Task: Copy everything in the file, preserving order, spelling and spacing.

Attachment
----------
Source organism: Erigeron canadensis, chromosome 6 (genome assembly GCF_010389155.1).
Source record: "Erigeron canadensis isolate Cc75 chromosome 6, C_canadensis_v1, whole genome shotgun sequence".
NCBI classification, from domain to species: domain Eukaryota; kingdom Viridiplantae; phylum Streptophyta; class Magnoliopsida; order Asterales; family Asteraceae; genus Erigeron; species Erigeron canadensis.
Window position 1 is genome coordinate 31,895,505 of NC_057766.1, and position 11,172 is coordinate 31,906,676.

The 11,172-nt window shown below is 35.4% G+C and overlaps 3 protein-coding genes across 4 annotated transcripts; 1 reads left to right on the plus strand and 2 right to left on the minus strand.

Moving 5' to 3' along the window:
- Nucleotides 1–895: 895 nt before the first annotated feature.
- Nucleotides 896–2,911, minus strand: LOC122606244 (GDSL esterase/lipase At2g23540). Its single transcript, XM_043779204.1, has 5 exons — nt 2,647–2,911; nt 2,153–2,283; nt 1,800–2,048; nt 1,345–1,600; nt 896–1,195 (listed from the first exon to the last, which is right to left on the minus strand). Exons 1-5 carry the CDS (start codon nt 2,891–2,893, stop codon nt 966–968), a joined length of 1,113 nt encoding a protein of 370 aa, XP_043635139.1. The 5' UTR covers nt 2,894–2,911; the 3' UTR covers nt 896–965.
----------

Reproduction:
Source organism: Erigeron canadensis, chromosome 6 (genome assembly GCF_010389155.1).
Source record: "Erigeron canadensis isolate Cc75 chromosome 6, C_canadensis_v1, whole genome shotgun sequence".
NCBI classification, from domain to species: domain Eukaryota; kingdom Viridiplantae; phylum Streptophyta; class Magnoliopsida; order Asterales; family Asteraceae; genus Erigeron; species Erigeron canadensis.
Window position 1 is genome coordinate 31,895,505 of NC_057766.1, and position 11,172 is coordinate 31,906,676.

The 11,172-nt window shown below is 35.4% G+C and overlaps 3 protein-coding genes across 4 annotated transcripts; 1 reads left to right on the plus strand and 2 right to left on the minus strand.

Moving 5' to 3' along the window:
- Nucleotides 1–895: 895 nt before the first annotated feature.
- Nucleotides 896–2,911, minus strand: LOC122606244 (GDSL esterase/lipase At2g23540). Its single transcript, XM_043779204.1, has 5 exons — nt 2,647–2,911; nt 2,153–2,283; nt 1,800–2,048; nt 1,345–1,600; nt 896–1,195 (listed from the first exon to the last, which is right to left on the minus strand). Exons 1-5 carry the CDS (start codon nt 2,891–2,893, stop codon nt 966–968), a joined length of 1,113 nt encoding a protein of 370 aa, XP_043635139.1. The 5' UTR covers nt 2,894–2,911; the 3' UTR covers nt 896–965.